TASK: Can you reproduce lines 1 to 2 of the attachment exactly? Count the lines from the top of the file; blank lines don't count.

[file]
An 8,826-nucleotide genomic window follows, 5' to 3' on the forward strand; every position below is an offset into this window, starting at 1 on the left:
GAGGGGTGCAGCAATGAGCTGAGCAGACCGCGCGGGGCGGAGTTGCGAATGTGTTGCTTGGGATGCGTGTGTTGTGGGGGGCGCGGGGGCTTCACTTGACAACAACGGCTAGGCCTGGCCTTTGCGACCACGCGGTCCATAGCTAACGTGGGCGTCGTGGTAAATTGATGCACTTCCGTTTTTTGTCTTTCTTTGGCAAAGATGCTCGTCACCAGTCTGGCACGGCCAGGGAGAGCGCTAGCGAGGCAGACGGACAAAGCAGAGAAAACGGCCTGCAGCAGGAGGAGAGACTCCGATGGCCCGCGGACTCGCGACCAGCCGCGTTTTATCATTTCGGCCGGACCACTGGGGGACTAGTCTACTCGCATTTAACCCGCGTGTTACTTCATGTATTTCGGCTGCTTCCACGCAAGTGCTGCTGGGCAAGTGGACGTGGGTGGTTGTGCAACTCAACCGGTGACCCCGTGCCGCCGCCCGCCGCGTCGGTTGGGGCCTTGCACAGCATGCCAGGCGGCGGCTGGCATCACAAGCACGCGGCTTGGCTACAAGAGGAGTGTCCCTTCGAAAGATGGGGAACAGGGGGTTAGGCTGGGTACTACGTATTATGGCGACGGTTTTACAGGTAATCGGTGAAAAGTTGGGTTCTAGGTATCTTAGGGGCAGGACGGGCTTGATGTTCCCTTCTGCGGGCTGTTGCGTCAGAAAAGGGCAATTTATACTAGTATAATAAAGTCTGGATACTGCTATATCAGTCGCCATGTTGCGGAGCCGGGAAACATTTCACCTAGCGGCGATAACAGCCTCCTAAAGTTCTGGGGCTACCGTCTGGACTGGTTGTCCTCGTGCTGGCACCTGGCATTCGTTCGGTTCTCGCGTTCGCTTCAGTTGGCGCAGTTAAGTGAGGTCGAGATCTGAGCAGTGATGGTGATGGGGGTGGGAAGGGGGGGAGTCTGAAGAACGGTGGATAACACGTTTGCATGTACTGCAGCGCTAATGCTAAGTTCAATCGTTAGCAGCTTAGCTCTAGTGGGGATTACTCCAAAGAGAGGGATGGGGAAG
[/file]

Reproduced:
An 8,826-nucleotide genomic window follows, 5' to 3' on the forward strand; every position below is an offset into this window, starting at 1 on the left:
GAGGGGTGCAGCAATGAGCTGAGCAGACCGCGCGGGGCGGAGTTGCGAATGTGTTGCTTGGGATGCGTGTGTTGTGGGGGGCGCGGGGGCTTCACTTGACAACAACGGCTAGGCCTGGCCTTTGCGACCACGCGGTCCATAGCTAACGTGGGCGTCGTGGTAAATTGATGCACTTCCGTTTTTTGTCTTTCTTTGGCAAAGATGCTCGTCACCAGTCTGGCACGGCCAGGGAGAGCGCTAGCGAGGCAGACGGACAAAGCAGAGAAAACGGCCTGCAGCAGGAGGAGAGACTCCGATGGCCCGCGGACTCGCGACCAGCCGCGTTTTATCATTTCGGCCGGACCACTGGGGGACTAGTCTACTCGCATTTAACCCGCGTGTTACTTCATGTATTTCGGCTGCTTCCACGCAAGTGCTGCTGGGCAAGTGGACGTGGGTGGTTGTGCAACTCAACCGGTGACCCCGTGCCGCCGCCCGCCGCGTCGGTTGGGGCCTTGCACAGCATGCCAGGCGGCGGCTGGCATCACAAGCACGCGGCTTGGCTACAAGAGGAGTGTCCCTTCGAAAGATGGGGAACAGGGGGTTAGGCTGGGTACTACGTATTATGGCGACGGTTTTACAGGTAATCGGTGAAAAGTTGGGTTCTAGGTATCTTAGGGGCAGGACGGGCTTGATGTTCCCTTCTGCGGGCTGTTGCGTCAGAAAAGGGCAATTTATACTAGTATAATAAAGTCTGGATACTGCTATATCAGTCGCCATGTTGCGGAGCCGGGAAACATTTCACCTAGCGGCGATAACAGCCTCCTAAAGTTCTGGGGCTACCGTCTGGACTGGTTGTCCTCGTGCTGGCACCTGGCATTCGTTCGGTTCTCGCGTTCGCTTCAGTTGGCGCAGTTAAGTGAGGTCGAGATCTGAGCAGTGATGGTGATGGGGGTGGGAAGGGGGGGAGTCTGAAGAACGGTGGATAACACGTTTGCATGTACTGCAGCGCTAATGCTAAGTTCAATCGTTAGCAGCTTAGCTCTAGTGGGGATTACTCCAAAGAGAGGGATGGGGAAG